While speculation has run rampant over the past several months, we may finally get some answers today about what the Securities and Exchange Commission’s final investment advice rulemaking will encompass.
At a public hearing scheduled to begin at 10:00 a.m. ET today, the SEC is scheduled to review, and probably adopt, new rules on the standards of conduct for broker-dealers and investment advisers. A live webcast of the meeting can be viewed on the SEC’s website, here.
According to the meeting agenda, the Commission “will consider whether to adopt a new rule to establish a standard of conduct for broker-dealers and natural persons who are associated persons of a broker-dealer when making a recommendation to a retail customer of any securities transaction or investment strategy involving securities.” That new rule is, of course, Regulation Best Interest, which was first proposed as part of a regulatory package in April 2018.
In addition, the SEC will consider whether to adopt the proposed Form CRS Relationship Summary requiring RIAs and registered broker-dealers to provide a brief relationship summary to retail investors, as well as a new Commission interpretation of the standard of conduct for investment advisers.
The Commission also will consider whether to publish its interpretation of the “solely incidental” prong of section 202(a)(11)(C) of the Investment Advisers Act of 1940. Section 202(a)(11)(C) excludes from the definition of investment adviser a broker or dealer whose performance of such advisory services is solely incidental to the conduct of his business as a broker or dealer and who receives no special compensation for those services – the “broker-dealer exclusion.” Here, the Commission believes it’s appropriate to again consider the scope of the exclusion regarding a broker-dealer’s exercise of investment discretion in light of both the Regulation BI and the Relationship Summary.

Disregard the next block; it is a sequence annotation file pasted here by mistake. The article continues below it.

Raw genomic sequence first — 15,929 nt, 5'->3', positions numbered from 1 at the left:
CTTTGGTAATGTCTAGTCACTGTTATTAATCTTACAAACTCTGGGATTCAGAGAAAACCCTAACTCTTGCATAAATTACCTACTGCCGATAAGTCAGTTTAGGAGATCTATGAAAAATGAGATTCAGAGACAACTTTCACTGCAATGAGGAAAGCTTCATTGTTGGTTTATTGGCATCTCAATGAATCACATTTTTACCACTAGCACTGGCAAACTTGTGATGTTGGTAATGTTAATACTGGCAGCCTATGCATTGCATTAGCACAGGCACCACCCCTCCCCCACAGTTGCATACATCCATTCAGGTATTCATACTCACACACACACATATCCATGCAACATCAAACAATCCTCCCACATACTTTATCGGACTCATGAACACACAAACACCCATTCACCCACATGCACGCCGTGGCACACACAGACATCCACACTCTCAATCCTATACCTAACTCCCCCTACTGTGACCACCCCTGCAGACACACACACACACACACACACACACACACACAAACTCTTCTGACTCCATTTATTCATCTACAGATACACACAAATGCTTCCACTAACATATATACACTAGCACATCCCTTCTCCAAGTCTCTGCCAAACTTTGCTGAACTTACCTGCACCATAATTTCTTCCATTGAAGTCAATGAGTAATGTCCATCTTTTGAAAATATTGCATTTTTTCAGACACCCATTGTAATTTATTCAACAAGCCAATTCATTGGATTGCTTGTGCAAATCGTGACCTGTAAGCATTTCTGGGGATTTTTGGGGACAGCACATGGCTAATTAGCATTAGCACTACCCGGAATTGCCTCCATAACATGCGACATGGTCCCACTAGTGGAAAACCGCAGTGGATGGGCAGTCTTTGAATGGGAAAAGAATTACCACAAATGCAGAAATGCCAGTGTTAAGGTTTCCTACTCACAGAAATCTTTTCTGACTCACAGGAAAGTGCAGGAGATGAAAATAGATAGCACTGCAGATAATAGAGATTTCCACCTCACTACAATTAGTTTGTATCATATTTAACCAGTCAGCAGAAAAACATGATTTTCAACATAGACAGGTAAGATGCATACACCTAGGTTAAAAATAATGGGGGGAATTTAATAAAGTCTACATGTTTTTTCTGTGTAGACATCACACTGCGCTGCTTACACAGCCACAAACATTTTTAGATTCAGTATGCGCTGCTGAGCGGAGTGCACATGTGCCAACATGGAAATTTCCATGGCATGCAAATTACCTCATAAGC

The five-member Commission currently consists of four members: Democrat Robert Jackson, Jr. and Republicans Hester Peirce, Elad Roisman and Chairman Jay Clayton. Coincidentally, the Senate Banking Committee is also holding a hearing today to consider the nomination of Allison H. Lee to serve on the SEC.
If Lee is confirmed by the Senate, she would replace Democrat Kara Stein, who left the Commission at the beginning of this year. Jackson, whose term expires next month, has announced that he plans to leave by this fall.
Meanwhile, finalization of the SEC rules comes as the Department of Labor has finally given a time-frame on its fiduciary rule rewrite. In late May, the DOL published its updated regulatory agenda showing that the agency has set a target date of December 2019 to issue a Notice of Proposed Rulemaking.
DOL officials over the last few weeks have signaled that the agency’s new rulemaking would piggyback on the SEC’s rulemaking. In fact, Assistant Secretary Preston Rutledge, head of the Employee Benefits Security Administration, indicated June 3 at a conference by the Organization for Economic Cooperation and Development that the DOL will align its rulemaking with the SEC’s Reg BI “in order to mitigate the confusion that different regulations can create,” according to a tweet from the U.S. OECD account.